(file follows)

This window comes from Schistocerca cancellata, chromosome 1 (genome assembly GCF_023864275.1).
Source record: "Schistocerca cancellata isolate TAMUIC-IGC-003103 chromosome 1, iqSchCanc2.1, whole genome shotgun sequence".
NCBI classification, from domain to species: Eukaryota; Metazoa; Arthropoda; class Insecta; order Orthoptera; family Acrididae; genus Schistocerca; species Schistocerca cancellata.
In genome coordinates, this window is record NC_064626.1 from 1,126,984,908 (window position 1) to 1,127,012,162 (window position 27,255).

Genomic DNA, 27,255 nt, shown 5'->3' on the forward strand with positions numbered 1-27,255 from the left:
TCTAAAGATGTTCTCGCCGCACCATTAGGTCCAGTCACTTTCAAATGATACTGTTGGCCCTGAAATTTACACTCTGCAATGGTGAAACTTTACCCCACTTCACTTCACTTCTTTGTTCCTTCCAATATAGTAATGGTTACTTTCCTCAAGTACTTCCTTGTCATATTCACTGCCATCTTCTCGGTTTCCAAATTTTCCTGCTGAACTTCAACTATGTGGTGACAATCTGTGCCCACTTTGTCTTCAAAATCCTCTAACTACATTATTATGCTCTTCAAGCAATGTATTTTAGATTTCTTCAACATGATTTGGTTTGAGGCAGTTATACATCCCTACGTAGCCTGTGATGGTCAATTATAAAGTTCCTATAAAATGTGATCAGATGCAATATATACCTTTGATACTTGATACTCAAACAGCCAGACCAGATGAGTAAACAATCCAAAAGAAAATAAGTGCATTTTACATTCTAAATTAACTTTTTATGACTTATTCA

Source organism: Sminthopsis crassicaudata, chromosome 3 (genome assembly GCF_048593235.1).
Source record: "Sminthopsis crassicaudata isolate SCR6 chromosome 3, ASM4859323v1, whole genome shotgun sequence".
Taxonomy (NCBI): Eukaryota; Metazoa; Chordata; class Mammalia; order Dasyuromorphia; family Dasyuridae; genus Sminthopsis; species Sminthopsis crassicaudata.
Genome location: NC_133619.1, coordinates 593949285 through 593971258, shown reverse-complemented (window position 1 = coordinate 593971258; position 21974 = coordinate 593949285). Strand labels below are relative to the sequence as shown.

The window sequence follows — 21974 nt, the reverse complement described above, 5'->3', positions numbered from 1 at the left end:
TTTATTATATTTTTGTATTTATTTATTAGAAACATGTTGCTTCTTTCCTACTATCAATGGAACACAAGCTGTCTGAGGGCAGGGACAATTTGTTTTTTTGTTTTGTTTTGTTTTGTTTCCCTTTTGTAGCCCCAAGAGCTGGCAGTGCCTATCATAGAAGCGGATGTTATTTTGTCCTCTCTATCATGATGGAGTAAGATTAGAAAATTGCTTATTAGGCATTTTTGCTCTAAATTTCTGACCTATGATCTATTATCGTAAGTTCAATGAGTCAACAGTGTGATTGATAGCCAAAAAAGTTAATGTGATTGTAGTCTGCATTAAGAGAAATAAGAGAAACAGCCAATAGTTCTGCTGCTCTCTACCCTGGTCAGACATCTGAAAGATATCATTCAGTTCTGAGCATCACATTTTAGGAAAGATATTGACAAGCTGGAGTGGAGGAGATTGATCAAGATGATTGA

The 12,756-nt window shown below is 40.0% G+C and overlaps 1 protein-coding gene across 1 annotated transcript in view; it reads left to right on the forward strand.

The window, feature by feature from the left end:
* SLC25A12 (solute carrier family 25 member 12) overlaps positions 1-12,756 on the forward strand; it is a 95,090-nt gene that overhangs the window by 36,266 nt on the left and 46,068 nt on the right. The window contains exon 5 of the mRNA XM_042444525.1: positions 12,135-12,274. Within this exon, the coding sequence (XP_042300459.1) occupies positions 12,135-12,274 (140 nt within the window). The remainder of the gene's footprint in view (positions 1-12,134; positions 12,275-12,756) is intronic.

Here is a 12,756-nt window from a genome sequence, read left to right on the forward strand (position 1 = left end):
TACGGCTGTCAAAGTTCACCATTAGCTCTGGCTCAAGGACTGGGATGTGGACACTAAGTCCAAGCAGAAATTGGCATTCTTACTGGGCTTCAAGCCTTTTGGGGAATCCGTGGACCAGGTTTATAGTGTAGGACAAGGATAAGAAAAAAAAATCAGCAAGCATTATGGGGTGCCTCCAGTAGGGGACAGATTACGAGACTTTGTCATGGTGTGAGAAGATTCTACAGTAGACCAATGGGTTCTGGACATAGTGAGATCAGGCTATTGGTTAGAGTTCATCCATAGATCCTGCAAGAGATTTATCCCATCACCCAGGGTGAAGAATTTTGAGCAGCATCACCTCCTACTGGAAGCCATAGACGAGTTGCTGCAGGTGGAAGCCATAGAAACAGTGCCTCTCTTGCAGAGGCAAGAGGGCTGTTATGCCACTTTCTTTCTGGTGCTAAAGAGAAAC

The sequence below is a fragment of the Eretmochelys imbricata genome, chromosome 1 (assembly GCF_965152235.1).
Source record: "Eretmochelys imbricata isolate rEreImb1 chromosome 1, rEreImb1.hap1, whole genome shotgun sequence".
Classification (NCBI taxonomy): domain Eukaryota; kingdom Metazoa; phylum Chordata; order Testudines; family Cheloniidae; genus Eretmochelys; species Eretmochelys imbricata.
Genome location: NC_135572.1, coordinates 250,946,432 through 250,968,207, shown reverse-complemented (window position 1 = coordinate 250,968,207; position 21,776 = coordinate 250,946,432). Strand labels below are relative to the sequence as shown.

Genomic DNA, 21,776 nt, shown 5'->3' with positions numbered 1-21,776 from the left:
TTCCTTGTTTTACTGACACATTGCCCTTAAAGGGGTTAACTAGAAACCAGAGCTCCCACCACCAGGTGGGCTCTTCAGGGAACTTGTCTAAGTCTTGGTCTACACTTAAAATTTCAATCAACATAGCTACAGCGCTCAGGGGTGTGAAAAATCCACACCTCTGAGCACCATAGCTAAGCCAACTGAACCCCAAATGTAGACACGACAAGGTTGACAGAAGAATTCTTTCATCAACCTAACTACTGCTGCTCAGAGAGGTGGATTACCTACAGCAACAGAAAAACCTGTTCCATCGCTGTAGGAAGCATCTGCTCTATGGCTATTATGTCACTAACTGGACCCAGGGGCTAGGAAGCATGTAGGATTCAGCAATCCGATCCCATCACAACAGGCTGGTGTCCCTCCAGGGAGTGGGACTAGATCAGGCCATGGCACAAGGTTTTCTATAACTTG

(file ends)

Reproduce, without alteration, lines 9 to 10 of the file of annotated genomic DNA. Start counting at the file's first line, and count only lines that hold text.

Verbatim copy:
Taxonomy (NCBI): Eukaryota; Metazoa; Chordata; class Mammalia; order Dasyuromorphia; family Dasyuridae; genus Sminthopsis; species Sminthopsis crassicaudata.
Genome location: NC_133619.1, coordinates 593949285 through 593971258, shown reverse-complemented (window position 1 = coordinate 593971258; position 21974 = coordinate 593949285). Strand labels below are relative to the sequence as shown.